I was talking shop with another pro, and it occurred to me that although we all study and abide by the same set of rules (NWFA for wood flooring, NEMA for electrical, etc.) and also have the same head for safety (like OSHA), we differ in the slightest nuances of the application, and this can make for amazing conversations. This conversation turned to adhesives, and he spoke more highly of one brand than another. I told him the brand I use, and he asked why. I said, "Because it is a good brand, and their guarantees are elemental to my business."

This is where our tracks diverged. His opinion was that a lifetime guarantee was not possible and therefore was a Big Red Flag. So in his view, he bought the "stickiest," "best-est," "biggest name-est" brand and achieved peace that way. He figured that in the event of a failure, he would always be left holding the bag.

I disagreed. I recounted a problem I had when a floor I installed cupped after water got into the home. The homeowner thought I needed to fix it—for free—and took me to court (twice, actually). I was exonerated by the judge because I "acted in reliance" that the product I used as a moisture barrier was fit for use for my application. I had relied on the counsel of the salesman and the tech info for the product I used (and I had it in writing), so I was absolved of all liability. I was free and clear to leave the mess in my rear view as I did a burn-out leaving the parking lot.

Another installation I had was challenging because of its complexity. I did all the prep work of demo, cleaning and calcium chloride testing and was ready to start the install the following Monday. Everything was set, the customer had high hopes, and the pressure was on! As the saying goes, "A journey of 1,000 miles begins with a single step." This installation was merely a series of tiny steps—thousands of tiny steps—but each was simple. The customer reveres us for making a complex thing look easy when it's all done.

For my part, I was in full self-protection mode and did a lot of small things that prevented problems in the future. I've written before about how I do damage control to avoid getting sued way before anything goes wrong. I'm constantly plugging holes in anticipation of possible problems. If they never happen, you win. If they do happen, the foundation you built is so tough and formidable you end up escaping unscathed (like the job I've written about where the frustrated attorney threw my paycheck on the ground and walked away).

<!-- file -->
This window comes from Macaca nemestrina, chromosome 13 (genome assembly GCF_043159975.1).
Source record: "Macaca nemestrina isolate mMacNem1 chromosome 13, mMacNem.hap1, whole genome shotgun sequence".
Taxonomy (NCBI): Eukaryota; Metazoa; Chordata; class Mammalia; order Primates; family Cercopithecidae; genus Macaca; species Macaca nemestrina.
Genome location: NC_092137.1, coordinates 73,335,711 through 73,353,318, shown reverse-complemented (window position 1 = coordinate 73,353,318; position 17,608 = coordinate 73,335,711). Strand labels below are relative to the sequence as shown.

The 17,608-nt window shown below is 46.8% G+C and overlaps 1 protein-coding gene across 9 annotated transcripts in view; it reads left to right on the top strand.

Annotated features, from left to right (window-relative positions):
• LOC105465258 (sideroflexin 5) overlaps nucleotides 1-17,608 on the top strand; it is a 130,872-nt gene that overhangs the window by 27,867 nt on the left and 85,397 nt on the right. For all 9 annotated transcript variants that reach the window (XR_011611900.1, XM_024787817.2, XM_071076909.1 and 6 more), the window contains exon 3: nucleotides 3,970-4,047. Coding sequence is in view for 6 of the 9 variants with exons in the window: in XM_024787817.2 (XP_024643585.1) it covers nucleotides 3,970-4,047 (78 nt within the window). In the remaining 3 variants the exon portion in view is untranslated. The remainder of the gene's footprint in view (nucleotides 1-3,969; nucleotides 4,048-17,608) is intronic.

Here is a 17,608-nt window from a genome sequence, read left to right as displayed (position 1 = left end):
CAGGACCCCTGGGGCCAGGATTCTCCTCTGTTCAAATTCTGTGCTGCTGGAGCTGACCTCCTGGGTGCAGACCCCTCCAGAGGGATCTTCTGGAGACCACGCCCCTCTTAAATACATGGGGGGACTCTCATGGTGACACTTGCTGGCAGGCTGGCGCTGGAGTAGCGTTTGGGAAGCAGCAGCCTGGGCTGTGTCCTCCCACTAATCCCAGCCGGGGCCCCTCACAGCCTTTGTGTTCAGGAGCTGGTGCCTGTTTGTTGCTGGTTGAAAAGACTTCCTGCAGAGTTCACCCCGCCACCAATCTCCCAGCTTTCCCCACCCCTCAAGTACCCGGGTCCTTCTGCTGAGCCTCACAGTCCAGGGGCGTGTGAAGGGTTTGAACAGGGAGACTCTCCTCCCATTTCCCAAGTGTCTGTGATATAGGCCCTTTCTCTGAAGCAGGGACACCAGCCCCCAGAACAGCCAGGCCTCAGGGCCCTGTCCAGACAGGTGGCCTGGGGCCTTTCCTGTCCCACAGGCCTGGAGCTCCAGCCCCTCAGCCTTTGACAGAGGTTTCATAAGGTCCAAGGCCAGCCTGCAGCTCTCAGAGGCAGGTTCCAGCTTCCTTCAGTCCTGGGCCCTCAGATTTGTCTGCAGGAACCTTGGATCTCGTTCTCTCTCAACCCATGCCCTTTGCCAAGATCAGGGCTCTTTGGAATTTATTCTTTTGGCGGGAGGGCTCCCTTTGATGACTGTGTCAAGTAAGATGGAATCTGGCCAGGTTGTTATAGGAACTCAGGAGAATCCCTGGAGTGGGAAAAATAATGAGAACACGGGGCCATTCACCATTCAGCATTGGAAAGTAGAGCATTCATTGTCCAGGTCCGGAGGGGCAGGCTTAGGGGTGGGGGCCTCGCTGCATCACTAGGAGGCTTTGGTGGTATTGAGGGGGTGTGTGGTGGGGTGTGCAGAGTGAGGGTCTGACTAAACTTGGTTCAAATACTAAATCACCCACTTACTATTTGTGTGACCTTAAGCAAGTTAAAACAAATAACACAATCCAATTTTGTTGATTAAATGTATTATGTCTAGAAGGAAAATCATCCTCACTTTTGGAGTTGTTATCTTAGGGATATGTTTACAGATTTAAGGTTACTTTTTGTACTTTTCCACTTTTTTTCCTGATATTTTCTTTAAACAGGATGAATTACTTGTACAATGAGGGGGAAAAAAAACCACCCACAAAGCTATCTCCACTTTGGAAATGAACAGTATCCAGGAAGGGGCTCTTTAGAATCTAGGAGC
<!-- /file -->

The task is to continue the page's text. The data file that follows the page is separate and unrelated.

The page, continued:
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Back to my complex installation ... I fired off an email to the technical director of the adhesive manufacturer I was using. I detailed everything about the job and everything I had done prep-wise. I attached the CaCl report, the adhesive I intended to use and the brand and specific type of plank I intended to install.

I got a return email that said something like, "Thank you for asking in advance and including us in your project. The preparations detailed are in accordance with the proper directions for our product, and all warranties and guarantees are in full effect for your job."

I printed two copies of that email. I gave one to the customer and asked for a signature of receipt for the other. That signed copy I scanned and put into the job folder on my PC (and then I backed up my PC).

Back to my original conversation with the pro … he was intrigued by my stories and my reliance on the technique to keep me safe from litigation—should it ever happen.

I also expressed the value of pursuing and valuing relationships with the various manufacturers whose products we use. For example, if you use Bona, be close to Bona. If you use Bostik, be close to Bostik. Be so familiar that they call you by your first name. It's the same for fasteners, floor manufacturers, all of it.

If there is a question like, "What kind of finish should I use for the exotic species?" send an email to the manufacturers involved, get a response, and keep it in your job folder. Asking fellow pros in a Facebook group or recalling a phone conversation will not protect you if problems arise. You need it in print, and having easy access to the word of a manufacturer is golden when problems happen.

When we realize that a $15,000 install project costs much more than that to rectify, you see how helpful these practices are. I don't have that kind of cash to throw out to put out a fire, so acting in reliance helps me sleep well at night.

See all of Angelo DeSanto's popular blog posts and magazine articles here.


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Angelo DeSanto is owner at Rancho Cucamonga, Calif.-based Dande West.